The year 2017 was a whirlwind year for the Canadian real estate market. The first half of the year saw home prices soar, and the second half saw them drop quickly. For years, analysts have feared that Canada’s real estate market may be in a bubble and that these price drops are the first warnings of a major burst.
But is Canada’s real estate market truly in a bubble? And if it is, what can Canadian homeowners and home buyers expect to happen if that bubble bursts?
What History Tells Us
It’s much easier to understand how a housing market crashes in hindsight than it is to predict a future crash. Take the Toronto bubble burst of 1989 for example – in the 1980s, the city was growing like never before.
Demand for housing was extremely high, and that combined with low inventory made prices skyrocket over a very short period of time.
To try and meet the demand for housing, condos sprang up like wildfire. T
hinking they could turn a profit in what seemed like a hot market where prices kept going up and up, people bought up these condos with the intention of selling them for more.
But when interest rates rose and prices started to fall, people began selling out of fear. By 1996, prices had fallen as low as 40%, leaving thousands with underwater mortgages.
The same people who thought they could make a quick buck ended up losing money in the long run.
The Effects of a Housing Market Crash
Despite what some economists might suggest, most agree that Canada’s current housing market doesn’t exactly resemble that of the late 80s. But if Canada’s real estate market did suffer a crash like the one in 1989 today, what would happen? While no one knows for sure given the unpredictable nature of these bubbles, we can offer a general idea of what happens to an economy in this situation.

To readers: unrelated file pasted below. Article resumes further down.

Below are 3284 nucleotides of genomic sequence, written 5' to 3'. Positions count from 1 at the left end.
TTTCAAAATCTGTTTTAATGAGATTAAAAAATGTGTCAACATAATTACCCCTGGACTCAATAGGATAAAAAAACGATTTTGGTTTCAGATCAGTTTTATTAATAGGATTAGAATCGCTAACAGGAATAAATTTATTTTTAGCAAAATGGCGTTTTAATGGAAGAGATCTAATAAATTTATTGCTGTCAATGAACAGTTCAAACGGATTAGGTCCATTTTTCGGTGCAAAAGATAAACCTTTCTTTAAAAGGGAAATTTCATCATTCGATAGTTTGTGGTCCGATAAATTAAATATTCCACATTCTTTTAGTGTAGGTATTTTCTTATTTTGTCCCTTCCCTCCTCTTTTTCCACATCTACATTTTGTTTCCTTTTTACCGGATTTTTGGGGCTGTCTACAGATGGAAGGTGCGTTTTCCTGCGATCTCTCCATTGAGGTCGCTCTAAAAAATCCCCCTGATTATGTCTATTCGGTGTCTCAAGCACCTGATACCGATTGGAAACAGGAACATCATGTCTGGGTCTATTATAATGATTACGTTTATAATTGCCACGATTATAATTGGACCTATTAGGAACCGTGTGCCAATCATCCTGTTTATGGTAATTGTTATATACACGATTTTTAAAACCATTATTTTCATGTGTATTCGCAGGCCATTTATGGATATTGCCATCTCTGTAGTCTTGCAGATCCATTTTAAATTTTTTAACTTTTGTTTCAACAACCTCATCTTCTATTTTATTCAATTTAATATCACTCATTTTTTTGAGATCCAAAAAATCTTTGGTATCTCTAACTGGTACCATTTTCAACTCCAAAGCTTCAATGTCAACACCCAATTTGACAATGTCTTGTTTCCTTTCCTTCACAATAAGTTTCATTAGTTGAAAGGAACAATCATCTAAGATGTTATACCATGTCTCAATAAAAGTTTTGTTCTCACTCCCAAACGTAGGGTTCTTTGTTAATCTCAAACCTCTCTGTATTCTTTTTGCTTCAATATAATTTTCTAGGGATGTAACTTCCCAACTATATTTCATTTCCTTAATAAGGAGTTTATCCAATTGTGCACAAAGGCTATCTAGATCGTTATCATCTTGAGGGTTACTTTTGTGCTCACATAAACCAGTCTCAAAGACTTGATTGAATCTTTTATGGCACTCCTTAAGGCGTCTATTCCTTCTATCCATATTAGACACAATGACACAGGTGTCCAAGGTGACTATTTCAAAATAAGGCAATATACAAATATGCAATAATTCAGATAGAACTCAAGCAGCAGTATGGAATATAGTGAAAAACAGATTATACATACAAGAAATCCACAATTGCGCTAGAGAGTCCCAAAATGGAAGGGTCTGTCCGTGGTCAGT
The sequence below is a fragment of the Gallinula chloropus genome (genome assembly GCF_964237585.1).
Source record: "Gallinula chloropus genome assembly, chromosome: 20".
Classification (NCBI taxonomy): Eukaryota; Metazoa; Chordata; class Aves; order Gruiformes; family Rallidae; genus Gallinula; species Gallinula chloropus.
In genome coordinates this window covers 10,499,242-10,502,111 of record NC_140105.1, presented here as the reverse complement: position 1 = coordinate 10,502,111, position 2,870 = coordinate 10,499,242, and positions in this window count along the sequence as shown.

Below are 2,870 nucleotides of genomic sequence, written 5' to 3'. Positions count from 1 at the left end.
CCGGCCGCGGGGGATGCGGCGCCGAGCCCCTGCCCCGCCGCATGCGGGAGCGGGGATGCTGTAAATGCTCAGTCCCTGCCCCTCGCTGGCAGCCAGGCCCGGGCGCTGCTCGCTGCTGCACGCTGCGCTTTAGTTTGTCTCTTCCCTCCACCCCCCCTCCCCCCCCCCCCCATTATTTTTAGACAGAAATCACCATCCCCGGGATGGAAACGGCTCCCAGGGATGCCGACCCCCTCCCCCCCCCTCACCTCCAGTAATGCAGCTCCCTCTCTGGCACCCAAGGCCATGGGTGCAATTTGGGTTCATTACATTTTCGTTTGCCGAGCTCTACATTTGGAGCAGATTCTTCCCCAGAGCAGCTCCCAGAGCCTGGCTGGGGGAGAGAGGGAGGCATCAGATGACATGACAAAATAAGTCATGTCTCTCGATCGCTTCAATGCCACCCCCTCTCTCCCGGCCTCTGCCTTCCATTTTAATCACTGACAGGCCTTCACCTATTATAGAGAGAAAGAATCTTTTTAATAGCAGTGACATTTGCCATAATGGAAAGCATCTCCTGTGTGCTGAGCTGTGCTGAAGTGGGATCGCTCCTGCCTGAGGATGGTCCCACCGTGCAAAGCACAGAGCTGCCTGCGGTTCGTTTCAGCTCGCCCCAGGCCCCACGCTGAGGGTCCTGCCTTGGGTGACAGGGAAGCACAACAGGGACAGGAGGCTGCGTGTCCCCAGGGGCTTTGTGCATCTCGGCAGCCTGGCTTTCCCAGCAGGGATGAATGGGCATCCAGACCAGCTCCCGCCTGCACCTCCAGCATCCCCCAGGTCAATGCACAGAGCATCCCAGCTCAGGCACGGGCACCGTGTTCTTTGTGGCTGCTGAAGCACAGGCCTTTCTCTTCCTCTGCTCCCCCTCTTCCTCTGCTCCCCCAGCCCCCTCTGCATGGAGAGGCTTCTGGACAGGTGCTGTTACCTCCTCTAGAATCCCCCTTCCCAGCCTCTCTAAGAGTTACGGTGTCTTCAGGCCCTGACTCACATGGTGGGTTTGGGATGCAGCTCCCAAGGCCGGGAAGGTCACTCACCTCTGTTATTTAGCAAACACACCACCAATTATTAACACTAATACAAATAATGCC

For starters, a housing crash effects far more than just homes. When people are tied to large mortgages on homes that are worth less than they paid for, they spend less, and the economy slows as a result. The first jobs to go are, unsurprisingly, in construction and real estate, but joblessness soon becomes a problem across a wide range of industries.
The Great Recession that occurred in the United States between 2007 and 2009 is an example of just how much damage a housing crisis can do to a country. In that two-year period, the unemployment rose from 4.7% to 10%, and recovery after the recession was slow – the number of jobs lost during the recession was not fully recovered until 2014.
Is Canada in a Bubble?
The devastating effects of a housing market crash make the thought of a Canadian real estate bubble even more alarming. But is the market truly in a bubble right now, and how do we know?
At the start of 2017, Canada’s housing market was certainly showing all the telltale signs. Foreign home buyers were investing millions in luxury homes, low inventory and high demand for housing pushed home values up more than 22% in Toronto and more than 33% in Vancouver.
Over the past two decades, Canada’s price-to-income and price-to-rent ratios have risen faster than in nearly any other developed country on Earth.